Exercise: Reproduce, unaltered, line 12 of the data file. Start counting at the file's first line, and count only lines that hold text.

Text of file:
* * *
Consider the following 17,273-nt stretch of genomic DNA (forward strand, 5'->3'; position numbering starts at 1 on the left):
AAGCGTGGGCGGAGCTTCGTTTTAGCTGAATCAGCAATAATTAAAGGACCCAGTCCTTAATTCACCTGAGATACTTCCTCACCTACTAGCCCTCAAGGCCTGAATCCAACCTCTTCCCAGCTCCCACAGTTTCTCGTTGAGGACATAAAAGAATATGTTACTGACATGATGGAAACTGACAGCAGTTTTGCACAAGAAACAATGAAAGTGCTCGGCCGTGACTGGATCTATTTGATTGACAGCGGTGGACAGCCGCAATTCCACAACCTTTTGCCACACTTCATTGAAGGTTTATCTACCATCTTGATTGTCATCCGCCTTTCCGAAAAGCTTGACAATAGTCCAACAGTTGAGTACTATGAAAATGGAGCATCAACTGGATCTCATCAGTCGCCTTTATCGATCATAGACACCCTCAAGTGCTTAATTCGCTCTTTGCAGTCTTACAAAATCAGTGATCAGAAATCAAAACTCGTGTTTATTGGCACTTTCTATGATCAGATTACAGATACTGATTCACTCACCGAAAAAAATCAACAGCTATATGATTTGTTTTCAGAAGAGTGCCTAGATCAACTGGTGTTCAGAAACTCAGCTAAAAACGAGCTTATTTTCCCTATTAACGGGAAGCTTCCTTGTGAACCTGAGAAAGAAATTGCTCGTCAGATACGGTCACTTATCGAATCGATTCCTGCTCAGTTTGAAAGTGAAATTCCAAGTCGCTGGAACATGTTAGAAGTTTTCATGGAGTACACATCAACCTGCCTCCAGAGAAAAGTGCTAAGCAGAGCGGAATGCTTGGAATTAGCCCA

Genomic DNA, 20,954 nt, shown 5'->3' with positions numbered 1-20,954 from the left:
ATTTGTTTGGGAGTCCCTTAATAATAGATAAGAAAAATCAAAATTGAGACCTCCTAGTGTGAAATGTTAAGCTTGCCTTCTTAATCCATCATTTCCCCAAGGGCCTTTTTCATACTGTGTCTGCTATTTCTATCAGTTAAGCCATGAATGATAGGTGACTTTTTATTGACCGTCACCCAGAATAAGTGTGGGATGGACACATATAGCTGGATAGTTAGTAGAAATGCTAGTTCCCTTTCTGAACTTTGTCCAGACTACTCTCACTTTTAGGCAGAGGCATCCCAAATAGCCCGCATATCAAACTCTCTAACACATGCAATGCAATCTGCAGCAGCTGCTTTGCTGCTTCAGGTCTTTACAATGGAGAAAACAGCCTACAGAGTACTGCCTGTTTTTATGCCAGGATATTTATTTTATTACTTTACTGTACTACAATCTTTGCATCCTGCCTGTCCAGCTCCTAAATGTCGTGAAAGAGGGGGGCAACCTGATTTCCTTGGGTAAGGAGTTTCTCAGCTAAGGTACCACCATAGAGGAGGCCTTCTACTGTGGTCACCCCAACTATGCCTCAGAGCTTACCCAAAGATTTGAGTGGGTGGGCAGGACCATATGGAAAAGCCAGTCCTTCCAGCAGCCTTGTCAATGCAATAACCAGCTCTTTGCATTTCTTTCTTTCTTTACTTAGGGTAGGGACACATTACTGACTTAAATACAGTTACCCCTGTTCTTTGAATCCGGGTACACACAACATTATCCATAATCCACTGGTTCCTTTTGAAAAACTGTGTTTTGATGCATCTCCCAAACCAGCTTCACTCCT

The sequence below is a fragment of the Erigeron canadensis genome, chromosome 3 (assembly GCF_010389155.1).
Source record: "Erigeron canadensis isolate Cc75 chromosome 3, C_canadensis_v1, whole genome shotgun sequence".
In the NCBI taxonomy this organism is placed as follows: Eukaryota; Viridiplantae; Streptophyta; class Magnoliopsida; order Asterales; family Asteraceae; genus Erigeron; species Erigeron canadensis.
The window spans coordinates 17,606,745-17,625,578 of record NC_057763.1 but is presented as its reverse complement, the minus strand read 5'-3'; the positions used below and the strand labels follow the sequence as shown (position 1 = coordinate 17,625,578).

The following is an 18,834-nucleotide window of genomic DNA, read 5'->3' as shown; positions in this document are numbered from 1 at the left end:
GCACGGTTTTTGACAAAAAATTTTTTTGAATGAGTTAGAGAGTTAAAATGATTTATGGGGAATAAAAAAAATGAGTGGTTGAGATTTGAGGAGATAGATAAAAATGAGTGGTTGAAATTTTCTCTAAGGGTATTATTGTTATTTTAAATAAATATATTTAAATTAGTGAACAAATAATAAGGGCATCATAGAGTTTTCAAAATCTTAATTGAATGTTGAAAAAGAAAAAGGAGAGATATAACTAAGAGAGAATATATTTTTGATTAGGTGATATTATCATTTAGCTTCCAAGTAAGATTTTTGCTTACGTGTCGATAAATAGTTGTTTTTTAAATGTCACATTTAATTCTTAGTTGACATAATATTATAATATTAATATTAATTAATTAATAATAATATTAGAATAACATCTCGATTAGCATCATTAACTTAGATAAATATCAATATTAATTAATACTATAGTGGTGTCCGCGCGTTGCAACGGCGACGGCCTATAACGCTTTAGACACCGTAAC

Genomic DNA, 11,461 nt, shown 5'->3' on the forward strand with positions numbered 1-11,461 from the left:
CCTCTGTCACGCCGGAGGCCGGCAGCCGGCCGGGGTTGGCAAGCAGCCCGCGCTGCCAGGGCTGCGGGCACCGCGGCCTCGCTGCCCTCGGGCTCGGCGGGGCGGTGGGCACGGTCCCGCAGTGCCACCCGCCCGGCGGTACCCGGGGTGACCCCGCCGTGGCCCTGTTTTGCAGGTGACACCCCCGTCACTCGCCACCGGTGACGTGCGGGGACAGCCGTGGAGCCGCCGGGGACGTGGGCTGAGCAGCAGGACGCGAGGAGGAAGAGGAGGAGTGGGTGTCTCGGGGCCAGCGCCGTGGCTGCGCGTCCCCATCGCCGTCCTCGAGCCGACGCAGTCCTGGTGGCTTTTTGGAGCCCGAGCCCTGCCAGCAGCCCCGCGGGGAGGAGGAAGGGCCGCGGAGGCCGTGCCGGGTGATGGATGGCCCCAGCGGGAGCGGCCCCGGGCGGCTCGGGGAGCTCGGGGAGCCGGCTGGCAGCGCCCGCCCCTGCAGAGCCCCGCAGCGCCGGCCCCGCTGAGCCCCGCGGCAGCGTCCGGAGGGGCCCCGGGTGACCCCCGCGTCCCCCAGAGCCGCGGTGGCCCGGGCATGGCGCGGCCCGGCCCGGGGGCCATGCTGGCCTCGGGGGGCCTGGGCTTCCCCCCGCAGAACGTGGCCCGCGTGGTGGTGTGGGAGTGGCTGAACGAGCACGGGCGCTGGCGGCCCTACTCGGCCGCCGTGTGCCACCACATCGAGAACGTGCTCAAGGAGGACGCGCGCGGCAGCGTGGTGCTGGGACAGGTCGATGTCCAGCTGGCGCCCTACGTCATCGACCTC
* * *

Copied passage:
CCTCTGTCACGCCGGAGGCCGGCAGCCGGCCGGGGTTGGCAAGCAGCCCGCGCTGCCAGGGCTGCGGGCACCGCGGCCTCGCTGCCCTCGGGCTCGGCGGGGCGGTGGGCACGGTCCCGCAGTGCCACCCGCCCGGCGGTACCCGGGGTGACCCCGCCGTGGCCCTGTTTTGCAGGTGACACCCCCGTCACTCGCCACCGGTGACGTGCGGGGACAGCCGTGGAGCCGCCGGGGACGTGGGCTGAGCAGCAGGACGCGAGGAGGAAGAGGAGGAGTGGGTGTCTCGGGGCCAGCGCCGTGGCTGCGCGTCCCCATCGCCGTCCTCGAGCCGACGCAGTCCTGGTGGCTTTTTGGAGCCCGAGCCCTGCCAGCAGCCCCGCGGGGAGGAGGAAGGGCCGCGGAGGCCGTGCCGGGTGATGGATGGCCCCAGCGGGAGCGGCCCCGGGCGGCTCGGGGAGCTCGGGGAGCCGGCTGGCAGCGCCCGCCCCTGCAGAGCCCCGCAGCGCCGGCCCCGCTGAGCCCCGCGGCAGCGTCCGGAGGGGCCCCGGGTGACCCCCGCGTCCCCCAGAGCCGCGGTGGCCCGGGCATGGCGCGGCCCGGCCCGGGGGCCATGCTGGCCTCGGGGGGCCTGGGCTTCCCCCCGCAGAACGTGGCCCGCGTGGTGGTGTGGGAGTGGCTGAACGAGCACGGGCGCTGGCGGCCCTACTCGGCCGCCGTGTGCCACCACATCGAGAACGTGCTCAAGGAGGACGCGCGCGGCAGCGTGGTGCTGGGACAGGTCGATGTCCAGCTGGCGCCCTACGTCATCGACCTC